You probably already know that a snatch strap is one of the most indispensable pieces of off-roading equipment in your vehicle, but how exactly do you choose one? And what is the difference between a snatch strap and a tow rope? In this article, you’ll find out everything you need to know about snatch straps.
What Is a Snatch Strap?
A snatch strap is simply a strap or a snatch rope used to help recover a vehicle that is stuck in the mud, snow, or sand. Often they’re also called kinetic recovery straps or kinetic recovery ropes.
A snatch strap works by stretching out while recovering another vehicle, storing kinetic energy and then snapping back, once the stuck vehicle starts to become unstuck.
The magic with snatch straps is that they are strong enough to stretch up to 20% without snapping.
What’s the Difference Between a Snatch Strap and a Tow Strap?
The quick answer is a snatch strap stretches and a tow strap doesn’t.
A snatch strap will elongate up to 20% and store up kinetic energy and then snap back. That’s how you get unstuck.
A tow strap on the other hand, by definition, should have little or no elongation.
If you use a tow strap to try and recover a vehicle, the strap will have a higher likelihood of failure (and also will not give you the boost of kinetic energy to help unstuck the vehicle). The same is true if you use a snatch strap to tow a vehicle. Truth be told, in a bind, many 4x4ers have been known to use each kind of strap for their unintended purposes. But now you know the risks of each.
How Much Elongation Do I Need in a Snatch Strap?
Generally, you want approximately 20% elongation. Anything less will will not store enough kinetic energy.
What’s the Difference Between Snatch Straps and Snatch Ropes?
Snatch straps are made from nylon webbing and snatch ropes are made from nylon rope.
Snatch straps and snatch ropes perform nearly identically but the main difference is in longevity and strength.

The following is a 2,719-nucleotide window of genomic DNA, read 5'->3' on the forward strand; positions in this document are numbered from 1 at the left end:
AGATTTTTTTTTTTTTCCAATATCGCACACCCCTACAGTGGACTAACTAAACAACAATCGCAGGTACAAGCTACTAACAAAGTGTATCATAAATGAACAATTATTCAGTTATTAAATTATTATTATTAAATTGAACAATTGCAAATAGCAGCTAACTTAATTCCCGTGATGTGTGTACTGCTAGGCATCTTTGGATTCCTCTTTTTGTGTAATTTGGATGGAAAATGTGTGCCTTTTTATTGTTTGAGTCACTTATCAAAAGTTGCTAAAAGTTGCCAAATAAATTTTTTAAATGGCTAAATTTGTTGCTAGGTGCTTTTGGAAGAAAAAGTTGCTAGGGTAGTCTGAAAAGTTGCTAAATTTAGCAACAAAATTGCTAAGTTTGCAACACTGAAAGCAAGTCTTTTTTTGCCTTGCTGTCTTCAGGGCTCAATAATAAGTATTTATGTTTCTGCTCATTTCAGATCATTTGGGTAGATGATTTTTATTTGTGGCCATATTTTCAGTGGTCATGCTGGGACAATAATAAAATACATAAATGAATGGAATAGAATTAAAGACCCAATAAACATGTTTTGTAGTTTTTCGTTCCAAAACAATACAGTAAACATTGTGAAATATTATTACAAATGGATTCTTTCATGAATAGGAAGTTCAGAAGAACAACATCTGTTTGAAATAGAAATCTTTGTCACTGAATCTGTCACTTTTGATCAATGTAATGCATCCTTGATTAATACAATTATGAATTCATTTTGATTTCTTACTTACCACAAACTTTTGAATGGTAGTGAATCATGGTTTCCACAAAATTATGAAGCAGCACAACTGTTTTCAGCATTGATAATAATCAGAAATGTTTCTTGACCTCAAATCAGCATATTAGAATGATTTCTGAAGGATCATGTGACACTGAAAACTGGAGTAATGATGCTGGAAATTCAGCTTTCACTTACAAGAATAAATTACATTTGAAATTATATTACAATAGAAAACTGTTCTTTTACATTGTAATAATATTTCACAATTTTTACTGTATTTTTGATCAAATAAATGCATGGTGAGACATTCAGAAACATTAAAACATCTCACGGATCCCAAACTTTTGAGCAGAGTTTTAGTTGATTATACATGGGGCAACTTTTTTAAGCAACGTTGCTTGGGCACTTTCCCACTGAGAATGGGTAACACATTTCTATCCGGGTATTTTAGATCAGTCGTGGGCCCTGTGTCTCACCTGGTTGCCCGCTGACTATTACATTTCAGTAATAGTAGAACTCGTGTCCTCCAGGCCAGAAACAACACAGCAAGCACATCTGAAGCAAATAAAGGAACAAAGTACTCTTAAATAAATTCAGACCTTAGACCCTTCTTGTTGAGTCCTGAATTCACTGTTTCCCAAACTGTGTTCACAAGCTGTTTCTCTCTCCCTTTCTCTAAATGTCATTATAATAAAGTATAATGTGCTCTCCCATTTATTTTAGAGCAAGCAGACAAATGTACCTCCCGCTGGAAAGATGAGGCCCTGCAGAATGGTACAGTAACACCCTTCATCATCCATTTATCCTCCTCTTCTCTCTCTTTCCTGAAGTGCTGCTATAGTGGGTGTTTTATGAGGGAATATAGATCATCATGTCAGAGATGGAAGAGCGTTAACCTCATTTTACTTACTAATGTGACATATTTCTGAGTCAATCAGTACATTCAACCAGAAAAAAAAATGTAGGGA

Snatch straps can only be used 2-3 times while snatch ropes can be used many times over. The difference is because the fibers in the nylon webbing on the former have a tendency to fail once it has been stretched. The latter, on the other hand, has a tendency to go back to its unstretched length after being used. Neither ropes nor straps can be used forever, but you’ll get a much longer life out of your rope.
Check out also our comparison article on Synthetic Rope and Wire Cable.
What Type of Material Do I Want in a Snatch Strap?
Almost all snatch ropes and straps are made from nylon.
Nylon has a tendency to stretch (although it’s also possible to get non-stretching nylon). Other fibers like Polypropylene do not generally stretch.
When looking for ropes or straps, look to see if they are made of nylon. If not, be cautious that they may in fact not be snatch straps/ropes and may actually be tow straps/ropes.
How Long Should a Snatch Strap Be?
Typically, snatch straps are 20′ in length. This allows for enough distance between the stuck vehicle and the vehicle doing the recovering and short enough to store a sufficient amount of kinetic energy.
How Do You Use a Snatch Strap?
- Find your vehicle’s recovery points.
- Make sure to avoid the strap from ricocheting and potentially hitting someone.
- Keep a distance of at least 30″ away if using a 20″ strap, from the vehicle being recovered.
- No heavy foot here!
- Wait for the snatch rope to stretch tight.
- Pull correctly by moving the vehicle in accordance with the recovery vehicle’s momentum.
- Rejoice on your successful 4×4 recovery.
Snatch straps are one of the most valuable pieces of off-road equipment to keep in your 4×4. Make sure to purchase real snatch straps and not tow straps, then eagerly await for your vehicle to get stuck, so you can try them out.
What’s your favorite recovery technique? Let me know in the comments section below.